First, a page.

I also learned forms of healing and medicine from indigenous healers, shaman, curanderas and elder healers in many countries around the world. It reinforced my knowledge of the spiritual and emotional components of healing. These adventures in medicine helped me see that healing is a type of transformation that is not so different than making a holy pilgrimage, even if we are doing it in our hometown.
LTP: What inspired your new book, The Rockstar Remedy, and what did the writing process teach you?
GF: I was asked to write a book by a literary agent, the godfather of celebrity doctors. He said I needed to write a book that would appeal to the “health book reader” target audience: that is primarily women between the ages of 25 and 55, who are interested in beauty, weight loss and depression. I found this kind of sad and boring. After all, there are thousands of books out there like that. I find most are so boring that I don’t even read them—and I am in the business.
Then, one day, I was having an adventure in New York, just walking through the city and enjoying the people watching. I had one of those “I have a great idea moments” that I should write my story about working in the music business and how all these rockstars are getting healthy. I could use the rockstars as the ambassadors for my health message and take the message to a new audience. I wanted to inspire people that were not so interested in health to “join the church”—not just preach to the choir. I was elated with my wonderful idea, but this agent thought it was terrible, so I sat on it for a while until another agent serendipitously came to my practice and ate it all up.
I learned that publishing a book is a difficult process that involves a lot of negotiating, but that, when you have an idea and belief that you can feel in your gut, you have to fight for it and not budge. Those gut feelings and intuitions always rule over logic and reason. Then, the other things you have to just let go of and not look back.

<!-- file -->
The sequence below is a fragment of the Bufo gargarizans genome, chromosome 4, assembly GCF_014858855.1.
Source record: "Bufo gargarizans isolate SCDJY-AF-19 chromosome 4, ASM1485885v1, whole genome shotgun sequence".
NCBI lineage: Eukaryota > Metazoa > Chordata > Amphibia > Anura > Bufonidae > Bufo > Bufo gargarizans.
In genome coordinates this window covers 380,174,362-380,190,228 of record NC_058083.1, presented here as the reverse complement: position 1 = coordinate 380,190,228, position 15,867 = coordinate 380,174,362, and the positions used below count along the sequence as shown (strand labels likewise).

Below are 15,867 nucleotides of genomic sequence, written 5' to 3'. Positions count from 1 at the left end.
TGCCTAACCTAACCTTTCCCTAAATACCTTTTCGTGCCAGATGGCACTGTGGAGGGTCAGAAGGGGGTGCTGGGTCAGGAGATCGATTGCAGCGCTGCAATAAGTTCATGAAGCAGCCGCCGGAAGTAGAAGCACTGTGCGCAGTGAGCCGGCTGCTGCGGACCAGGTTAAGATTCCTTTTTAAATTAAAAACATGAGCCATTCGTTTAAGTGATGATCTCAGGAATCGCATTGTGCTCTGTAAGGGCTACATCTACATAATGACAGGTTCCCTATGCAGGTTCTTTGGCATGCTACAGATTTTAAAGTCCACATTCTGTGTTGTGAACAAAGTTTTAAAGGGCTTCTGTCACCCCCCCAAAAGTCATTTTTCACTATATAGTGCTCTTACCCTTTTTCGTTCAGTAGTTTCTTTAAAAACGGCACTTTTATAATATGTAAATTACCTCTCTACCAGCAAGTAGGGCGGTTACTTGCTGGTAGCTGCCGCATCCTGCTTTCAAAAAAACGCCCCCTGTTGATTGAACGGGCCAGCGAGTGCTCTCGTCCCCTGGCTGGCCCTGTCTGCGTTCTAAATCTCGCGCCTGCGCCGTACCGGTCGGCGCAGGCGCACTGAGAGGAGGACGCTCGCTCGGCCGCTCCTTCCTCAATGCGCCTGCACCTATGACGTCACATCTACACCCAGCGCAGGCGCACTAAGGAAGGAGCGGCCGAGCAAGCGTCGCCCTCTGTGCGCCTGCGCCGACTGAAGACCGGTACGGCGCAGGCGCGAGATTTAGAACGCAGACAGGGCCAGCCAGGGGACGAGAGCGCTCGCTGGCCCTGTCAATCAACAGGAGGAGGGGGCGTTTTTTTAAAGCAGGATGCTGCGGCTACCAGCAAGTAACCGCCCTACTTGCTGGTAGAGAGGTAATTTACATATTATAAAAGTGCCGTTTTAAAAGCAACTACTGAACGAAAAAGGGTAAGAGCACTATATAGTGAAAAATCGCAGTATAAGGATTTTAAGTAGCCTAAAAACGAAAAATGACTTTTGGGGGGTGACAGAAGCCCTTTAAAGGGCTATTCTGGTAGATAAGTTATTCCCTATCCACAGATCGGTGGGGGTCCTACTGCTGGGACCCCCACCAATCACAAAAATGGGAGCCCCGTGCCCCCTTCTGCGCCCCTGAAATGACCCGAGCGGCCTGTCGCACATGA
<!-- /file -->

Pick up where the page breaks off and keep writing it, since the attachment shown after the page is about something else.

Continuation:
LTP: What are some of your personal health rituals?
GF: I start my day with my Rx Star Detox smoothie, which I discuss in The Rockstar Remedy. I have been drinking that as a breakfast for over 15 years, and I am sure it is my elixir to health and longevity. I eat organic foods and I practice TM meditation daily and that has truly rewired my brain and nervous system—the lovely Heather Harnett is my teacher.
I practice yoga and study belly dancing and other forms of dance to bond with others and increase my creativity. I have an adventure one day a week: On Sunday, I unplug completely, have no plans and just let the day unfold in my neighborhood or in another. I live in the moment on Sunday. This inspires my creativity and cleanses me of the week’s stress.
LTP: What does happiness look like to you?
GF: Happiness is hanging out around my mother’s kitchen table with my big Lebanese family (“big” meaning the entire village), eating home-cooked food, telling stories and laughing. These are the same stories we have been telling over and over for years, but each version has some extra embellishments.
Happiness is landing in a completely foreign city with no hotel reservation and watching how the adventure unfolds.
Happiness is going to a concert and feeling like you are one with the music and the audience and that band. This is church for me.
Happiness is watching my patients take charge of their health and have some true healing—I love this!
LTP: What does it mean to you to “Live The Process” and how do you do that every day?
GF: I wake up every day grateful to be given another one to grow and share with other people. I feel that every encounter with another person is an opportunity to see God in myself, and I am blessed with so much love, gratitude and grace.